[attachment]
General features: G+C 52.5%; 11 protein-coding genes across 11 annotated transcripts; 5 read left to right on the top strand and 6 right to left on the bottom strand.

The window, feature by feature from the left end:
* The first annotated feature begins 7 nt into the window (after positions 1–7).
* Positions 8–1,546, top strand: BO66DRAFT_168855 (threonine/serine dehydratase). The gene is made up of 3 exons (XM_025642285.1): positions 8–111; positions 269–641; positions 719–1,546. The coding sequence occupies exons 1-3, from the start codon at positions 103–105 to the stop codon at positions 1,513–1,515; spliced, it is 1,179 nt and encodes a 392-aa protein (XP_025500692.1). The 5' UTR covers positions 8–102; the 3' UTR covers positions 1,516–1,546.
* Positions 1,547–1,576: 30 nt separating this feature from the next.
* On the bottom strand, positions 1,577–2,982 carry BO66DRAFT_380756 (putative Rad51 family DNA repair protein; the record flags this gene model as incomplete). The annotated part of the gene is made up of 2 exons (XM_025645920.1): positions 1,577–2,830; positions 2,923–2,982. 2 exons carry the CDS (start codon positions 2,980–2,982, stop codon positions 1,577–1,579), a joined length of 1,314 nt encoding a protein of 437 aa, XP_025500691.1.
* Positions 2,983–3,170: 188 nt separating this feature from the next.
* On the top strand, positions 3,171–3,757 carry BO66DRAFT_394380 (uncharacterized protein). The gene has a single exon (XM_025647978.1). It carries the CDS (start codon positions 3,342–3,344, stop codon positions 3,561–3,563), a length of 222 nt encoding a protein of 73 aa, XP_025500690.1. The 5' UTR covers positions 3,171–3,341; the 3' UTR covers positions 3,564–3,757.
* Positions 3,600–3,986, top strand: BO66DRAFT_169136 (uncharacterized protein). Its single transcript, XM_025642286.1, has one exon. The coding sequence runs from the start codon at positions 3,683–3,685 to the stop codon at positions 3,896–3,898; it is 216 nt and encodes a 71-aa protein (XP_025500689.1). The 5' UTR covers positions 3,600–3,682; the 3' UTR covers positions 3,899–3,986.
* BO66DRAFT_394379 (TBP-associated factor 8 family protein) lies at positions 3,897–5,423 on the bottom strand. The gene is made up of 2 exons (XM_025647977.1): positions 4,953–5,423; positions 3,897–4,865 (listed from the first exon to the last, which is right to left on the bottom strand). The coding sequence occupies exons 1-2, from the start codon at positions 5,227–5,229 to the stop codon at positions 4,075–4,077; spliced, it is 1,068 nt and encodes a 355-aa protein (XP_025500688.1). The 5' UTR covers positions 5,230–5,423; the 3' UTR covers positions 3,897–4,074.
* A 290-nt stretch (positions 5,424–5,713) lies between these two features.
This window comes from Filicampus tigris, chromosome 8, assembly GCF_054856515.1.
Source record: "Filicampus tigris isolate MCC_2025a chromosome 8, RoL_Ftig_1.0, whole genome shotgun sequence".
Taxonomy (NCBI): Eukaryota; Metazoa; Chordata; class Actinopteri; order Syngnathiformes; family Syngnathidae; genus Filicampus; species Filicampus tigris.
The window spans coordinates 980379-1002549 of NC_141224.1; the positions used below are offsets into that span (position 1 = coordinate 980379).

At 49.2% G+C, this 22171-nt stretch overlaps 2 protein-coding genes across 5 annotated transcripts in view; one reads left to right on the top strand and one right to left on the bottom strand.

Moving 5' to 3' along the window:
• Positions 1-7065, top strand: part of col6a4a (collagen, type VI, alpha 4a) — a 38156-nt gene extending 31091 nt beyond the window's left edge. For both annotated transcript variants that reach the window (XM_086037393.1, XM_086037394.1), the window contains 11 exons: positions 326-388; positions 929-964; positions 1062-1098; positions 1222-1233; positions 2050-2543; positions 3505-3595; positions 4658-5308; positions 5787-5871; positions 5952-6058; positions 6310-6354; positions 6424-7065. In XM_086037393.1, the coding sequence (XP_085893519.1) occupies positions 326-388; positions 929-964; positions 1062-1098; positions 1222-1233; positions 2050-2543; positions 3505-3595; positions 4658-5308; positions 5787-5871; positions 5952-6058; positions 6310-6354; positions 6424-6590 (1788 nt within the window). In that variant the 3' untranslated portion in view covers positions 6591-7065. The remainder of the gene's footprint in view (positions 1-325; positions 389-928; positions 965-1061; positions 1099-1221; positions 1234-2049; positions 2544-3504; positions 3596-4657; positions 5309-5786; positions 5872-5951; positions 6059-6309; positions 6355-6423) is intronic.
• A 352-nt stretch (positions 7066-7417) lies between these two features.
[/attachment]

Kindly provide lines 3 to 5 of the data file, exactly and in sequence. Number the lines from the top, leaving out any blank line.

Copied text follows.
* The first annotated feature begins 7 nt into the window (after positions 1–7).
* Positions 8–1,546, top strand: BO66DRAFT_168855 (threonine/serine dehydratase). The gene is made up of 3 exons (XM_025642285.1): positions 8–111; positions 269–641; positions 719–1,546. The coding sequence occupies exons 1-3, from the start codon at positions 103–105 to the stop codon at positions 1,513–1,515; spliced, it is 1,179 nt and encodes a 392-aa protein (XP_025500692.1). The 5' UTR covers positions 8–102; the 3' UTR covers positions 1,516–1,546.
* Positions 1,547–1,576: 30 nt separating this feature from the next.